40. It’s better than hus team mug shot they took in Peoria two weeks ago. When i popped that CD in and got to Feierabend’s I cringed. hHe and Ichiro have terrible mug shots.

  41. Willmore said

    Well now I have to see them.

  42. I’ll be sure and use them at some point this year.

  43. eknpdx said

    Jason, a while back you wrote about a conversation with a scout and he said:

    “It’s not great. Their best talent is at the very top in Jones and the kid from SC (Clement), but they don’t have any depth up there. Their best guys after that are so far from being contributors. I think that their second and third-rounders (Butler, Tillman) might be better prospects than Morrow, and I saw a lot of Morrow, I was the West Coast coordinator last year and he was explosive.”

    After you do the Morrow write up, could help organize thoughts about comparing the arms in the top 5? I was hoping to get a better idea about the odds of one TOR coming out of this trio.

  44. Remind of this, Ek, it’s a good idea. But i WILL forget, so come back and remind me.

  45. Slack said

    I bet Feierabend gets a really good look this year in the big leagues. Just look at how Weaver’s pitching!

  46. Ron Hagerty said

    I dont see O’Flaherty or Sean Green making the team… not that EO doesnt belong, cause he is better than Woods and Sherill in my opinion… Green is pitching terrible…

    I would assume the 7 man pen (minus Putz due to injury) would be: Woods, Rhodes, Sherill, Mateo, Huber, Reitsma, White..

    Remember that kid White is a Rule V, so they’ll probably use Putz’ absence as a chance to keep him around and see if he’s any good, when the games count… So far he’s outpitched most of the guys in the pen this spring

  47. Slack said

    I probably should take back my comment from #45. I just saw Weavers pitching line on mlb.com and it says that he retired 10 of the last 11 batters he faced. Thats good.
    However, Weaver could suck it up badly during the season so there is no telling what he is going to do.

  48. Willmore said

    Weaver has 8.5 million reasons to stick around at least until mid-season.

  49. Slack,

    Weaver was TERRIBLE yesterday, the Giants bats, if you want to even call them that since they were mostly made up of Winn, Klesko and a bunch of replacement level guys, were just that awful.

    Weaver has been sitting 84-87 with his FASTBALL. Remember how unbelievably awful he was with LAA last year?

    He’s not different right now than he was then. He was different in September and from what I can gather it’s due to a more consistent arm slot – higher rather than dropping down – that helped his effectiveness and his general velocity get back to 90-92.

    At 84-87, Weaver is the worst starter the M’s have had in the past tw0 years – worse than Joel. At 90-92, he’s one of the better.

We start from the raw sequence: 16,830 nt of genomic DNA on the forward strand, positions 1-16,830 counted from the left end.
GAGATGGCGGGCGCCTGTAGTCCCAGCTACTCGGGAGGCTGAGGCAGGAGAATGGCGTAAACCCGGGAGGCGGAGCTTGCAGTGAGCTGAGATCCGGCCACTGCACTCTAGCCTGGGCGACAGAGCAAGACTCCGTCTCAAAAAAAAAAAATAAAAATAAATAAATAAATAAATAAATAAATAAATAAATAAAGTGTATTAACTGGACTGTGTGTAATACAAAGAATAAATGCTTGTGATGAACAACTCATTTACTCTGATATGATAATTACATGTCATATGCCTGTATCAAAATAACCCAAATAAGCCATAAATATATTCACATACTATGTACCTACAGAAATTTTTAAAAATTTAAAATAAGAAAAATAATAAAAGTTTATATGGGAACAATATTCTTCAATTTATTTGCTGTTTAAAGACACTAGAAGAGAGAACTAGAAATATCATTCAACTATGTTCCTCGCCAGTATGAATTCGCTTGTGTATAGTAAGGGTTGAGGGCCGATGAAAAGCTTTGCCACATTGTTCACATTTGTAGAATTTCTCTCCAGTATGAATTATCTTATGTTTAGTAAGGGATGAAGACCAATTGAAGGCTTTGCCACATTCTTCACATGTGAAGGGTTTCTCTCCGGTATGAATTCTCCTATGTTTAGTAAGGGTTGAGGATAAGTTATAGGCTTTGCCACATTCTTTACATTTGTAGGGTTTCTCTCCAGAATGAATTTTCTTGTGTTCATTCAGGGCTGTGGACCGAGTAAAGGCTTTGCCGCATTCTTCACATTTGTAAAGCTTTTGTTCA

50. Goose said

    Looks like Weaver may be the top candidate for the annual veteran DFA.

  51. Slack said

    Very well, I guess I’ll stick with comment 45. That kind of a performance is a really bad sign.
    Is his arm slot back down again?

  52. it sure as hell is. He’s stubborn and apparently stupid.

  53. Slack said

    I heard from mlb.com that he plans to watch the video of him winning the final game of the world series when he needs inspiration. I didn’t pay close attention to his arm slot in that game but I hope he takes a hint at his arm slot if it was indeed higher. Otherwise he is probably an idiot.
    Hopefully, Raul Chavez will get on his case a little.

  54. Greg08 said

    I think I know the rest of the list, but I was really hoping Carlos Triunfel would be on this list. Is he not proven enough to be on the list?

  55. jp17 said

    I think Jason was leaving off players who have yet to play in the states. If this list was compiled based strictly off of a player’s ceiling, I’d have to think he’d be right up there. Seems we have a few hitters that fit this profile with Triunfel leading the weay.

  56. marinerswinws said

    Horacio Ramirez has been the surprise so far.

    Feierabend could make the squad this year? What do you think Jason.

  57. Tri is certainly one of the best few talents in the system, but it’d be more than just a guessing game by trying to put any sort of ranking on he and the other two as well.

    He’ll play stateside this year, and I’ll have a better report for him in April than I could have ever done this winter.

    Re: Feierabend

    It wouldn’t behoove the club to bring Feir north unless he’s going to start. So, who’s not gonna start? Felix? Of course not. Wash? Not a chance. Batista? Did the M’s pay 8 mil for a relief guy? Weaver? He’s never bee a relief pitcher and he was brought here to start games. That leaves Ramirez. I seriously doubt he gets demoted after a strong spring.

    So I guess what I’m saying is that if they take Feir north, they are idiots. Barring injuries, of course.

  58. Goose said

    HoRam has been getting groundballs like a crazy man this spring. If he could somehow keep it up(highly doubtful) he could have a better G/F ratio than Felix.

  59. Lance said

    Ramirez’s success doesn’t surprise me. His history has been if he’s healthy he does well. I expect any success in ST will carry on into the season. He should win 10 to 15 games easily. Possibly more.